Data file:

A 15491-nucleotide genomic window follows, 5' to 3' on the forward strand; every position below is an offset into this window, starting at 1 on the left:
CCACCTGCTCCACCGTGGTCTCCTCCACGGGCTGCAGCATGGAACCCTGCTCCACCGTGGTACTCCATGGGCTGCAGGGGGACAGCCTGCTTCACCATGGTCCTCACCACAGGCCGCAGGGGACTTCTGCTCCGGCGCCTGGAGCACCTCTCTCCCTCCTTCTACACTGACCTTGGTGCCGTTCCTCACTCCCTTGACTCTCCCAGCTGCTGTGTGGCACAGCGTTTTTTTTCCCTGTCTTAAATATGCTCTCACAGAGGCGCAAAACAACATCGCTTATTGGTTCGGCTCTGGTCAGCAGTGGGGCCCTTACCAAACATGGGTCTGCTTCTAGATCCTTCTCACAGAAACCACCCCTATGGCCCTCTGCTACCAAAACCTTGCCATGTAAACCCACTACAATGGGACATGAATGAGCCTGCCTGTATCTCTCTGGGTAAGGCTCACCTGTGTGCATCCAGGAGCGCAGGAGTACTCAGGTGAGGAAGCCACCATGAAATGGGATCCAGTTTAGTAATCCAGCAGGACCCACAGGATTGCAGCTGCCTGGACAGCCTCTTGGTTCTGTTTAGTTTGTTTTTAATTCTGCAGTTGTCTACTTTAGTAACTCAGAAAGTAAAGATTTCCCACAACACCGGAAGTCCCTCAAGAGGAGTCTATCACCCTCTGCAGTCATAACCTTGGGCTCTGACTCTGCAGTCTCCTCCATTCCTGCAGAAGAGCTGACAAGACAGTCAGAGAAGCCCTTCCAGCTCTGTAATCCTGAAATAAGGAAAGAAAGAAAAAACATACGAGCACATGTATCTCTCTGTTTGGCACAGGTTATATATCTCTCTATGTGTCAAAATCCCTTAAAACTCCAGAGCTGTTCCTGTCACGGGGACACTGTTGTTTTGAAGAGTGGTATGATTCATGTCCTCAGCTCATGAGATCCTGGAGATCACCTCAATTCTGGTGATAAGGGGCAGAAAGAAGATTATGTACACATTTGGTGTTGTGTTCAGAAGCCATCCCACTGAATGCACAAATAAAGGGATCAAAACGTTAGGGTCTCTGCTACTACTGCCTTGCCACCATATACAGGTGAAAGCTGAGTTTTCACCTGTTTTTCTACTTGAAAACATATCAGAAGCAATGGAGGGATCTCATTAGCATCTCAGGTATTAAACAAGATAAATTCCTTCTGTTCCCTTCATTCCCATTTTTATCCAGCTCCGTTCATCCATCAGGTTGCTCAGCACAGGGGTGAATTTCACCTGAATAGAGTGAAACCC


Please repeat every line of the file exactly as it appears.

A 15491-nucleotide genomic window follows, 5' to 3' on the forward strand; every position below is an offset into this window, starting at 1 on the left:
CCACCTGCTCCACCGTGGTCTCCTCCACGGGCTGCAGCATGGAACCCTGCTCCACCGTGGTACTCCATGGGCTGCAGGGGGACAGCCTGCTTCACCATGGTCCTCACCACAGGCCGCAGGGGACTTCTGCTCCGGCGCCTGGAGCACCTCTCTCCCTCCTTCTACACTGACCTTGGTGCCGTTCCTCACTCCCTTGACTCTCCCAGCTGCTGTGTGGCACAGCGTTTTTTTTCCCTGTCTTAAATATGCTCTCACAGAGGCGCAAAACAACATCGCTTATTGGTTCGGCTCTGGTCAGCAGTGGGGCCCTTACCAAACATGGGTCTGCTTCTAGATCCTTCTCACAGAAACCACCCCTATGGCCCTCTGCTACCAAAACCTTGCCATGTAAACCCACTACAATGGGACATGAATGAGCCTGCCTGTATCTCTCTGGGTAAGGCTCACCTGTGTGCATCCAGGAGCGCAGGAGTACTCAGGTGAGGAAGCCACCATGAAATGGGATCCAGTTTAGTAATCCAGCAGGACCCACAGGATTGCAGCTGCCTGGACAGCCTCTTGGTTCTGTTTAGTTTGTTTTTAATTCTGCAGTTGTCTACTTTAGTAACTCAGAAAGTAAAGATTTCCCACAACACCGGAAGTCCCTCAAGAGGAGTCTATCACCCTCTGCAGTCATAACCTTGGGCTCTGACTCTGCAGTCTCCTCCATTCCTGCAGAAGAGCTGACAAGACAGTCAGAGAAGCCCTTCCAGCTCTGTAATCCTGAAATAAGGAAAGAAAGAAAAAACATACGAGCACATGTATCTCTCTGTTTGGCACAGGTTATATATCTCTCTATGTGTCAAAATCCCTTAAAACTCCAGAGCTGTTCCTGTCACGGGGACACTGTTGTTTTGAAGAGTGGTATGATTCATGTCCTCAGCTCATGAGATCCTGGAGATCACCTCAATTCTGGTGATAAGGGGCAGAAAGAAGATTATGTACACATTTGGTGTTGTGTTCAGAAGCCATCCCACTGAATGCACAAATAAAGGGATCAAAACGTTAGGGTCTCTGCTACTACTGCCTTGCCACCATATACAGGTGAAAGCTGAGTTTTCACCTGTTTTTCTACTTGAAAACATATCAGAAGCAATGGAGGGATCTCATTAGCATCTCAGGTATTAAACAAGATAAATTCCTTCTGTTCCCTTCATTCCCATTTTTATCCAGCTCCGTTCATCCATCAGGTTGCTCAGCACAGGGGTGAATTTCACCTGAATAGAGTGAAACCC